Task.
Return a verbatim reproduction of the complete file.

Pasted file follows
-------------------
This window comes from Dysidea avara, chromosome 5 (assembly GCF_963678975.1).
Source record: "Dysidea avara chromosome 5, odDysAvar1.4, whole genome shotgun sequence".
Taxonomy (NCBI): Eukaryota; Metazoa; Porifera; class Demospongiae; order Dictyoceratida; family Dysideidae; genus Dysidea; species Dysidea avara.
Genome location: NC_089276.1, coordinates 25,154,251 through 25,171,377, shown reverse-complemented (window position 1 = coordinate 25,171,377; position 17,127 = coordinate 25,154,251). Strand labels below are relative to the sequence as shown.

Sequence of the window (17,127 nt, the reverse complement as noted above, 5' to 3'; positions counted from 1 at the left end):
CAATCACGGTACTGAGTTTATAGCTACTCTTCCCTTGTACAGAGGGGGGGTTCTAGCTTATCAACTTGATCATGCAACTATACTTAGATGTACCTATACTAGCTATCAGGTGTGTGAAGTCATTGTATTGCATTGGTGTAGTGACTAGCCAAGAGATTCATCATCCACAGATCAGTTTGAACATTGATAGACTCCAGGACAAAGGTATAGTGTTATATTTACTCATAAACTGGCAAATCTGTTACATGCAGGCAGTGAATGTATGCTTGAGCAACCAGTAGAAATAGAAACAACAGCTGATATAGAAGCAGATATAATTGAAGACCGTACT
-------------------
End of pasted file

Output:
This window comes from Dysidea avara, chromosome 5 (assembly GCF_963678975.1).
Source record: "Dysidea avara chromosome 5, odDysAvar1.4, whole genome shotgun sequence".
Taxonomy (NCBI): Eukaryota; Metazoa; Porifera; class Demospongiae; order Dictyoceratida; family Dysideidae; genus Dysidea; species Dysidea avara.
Genome location: NC_089276.1, coordinates 25,154,251 through 25,171,377, shown reverse-complemented (window position 1 = coordinate 25,171,377; position 17,127 = coordinate 25,154,251). Strand labels below are relative to the sequence as shown.

Sequence of the window (17,127 nt, the reverse complement as noted above, 5' to 3'; positions counted from 1 at the left end):
CAATCACGGTACTGAGTTTATAGCTACTCTTCCCTTGTACAGAGGGGGGGTTCTAGCTTATCAACTTGATCATGCAACTATACTTAGATGTACCTATACTAGCTATCAGGTGTGTGAAGTCATTGTATTGCATTGGTGTAGTGACTAGCCAAGAGATTCATCATCCACAGATCAGTTTGAACATTGATAGACTCCAGGACAAAGGTATAGTGTTATATTTACTCATAAACTGGCAAATCTGTTACATGCAGGCAGTGAATGTATGCTTGAGCAACCAGTAGAAATAGAAACAACAGCTGATATAGAAGCAGATATAATTGAAGACCGTACT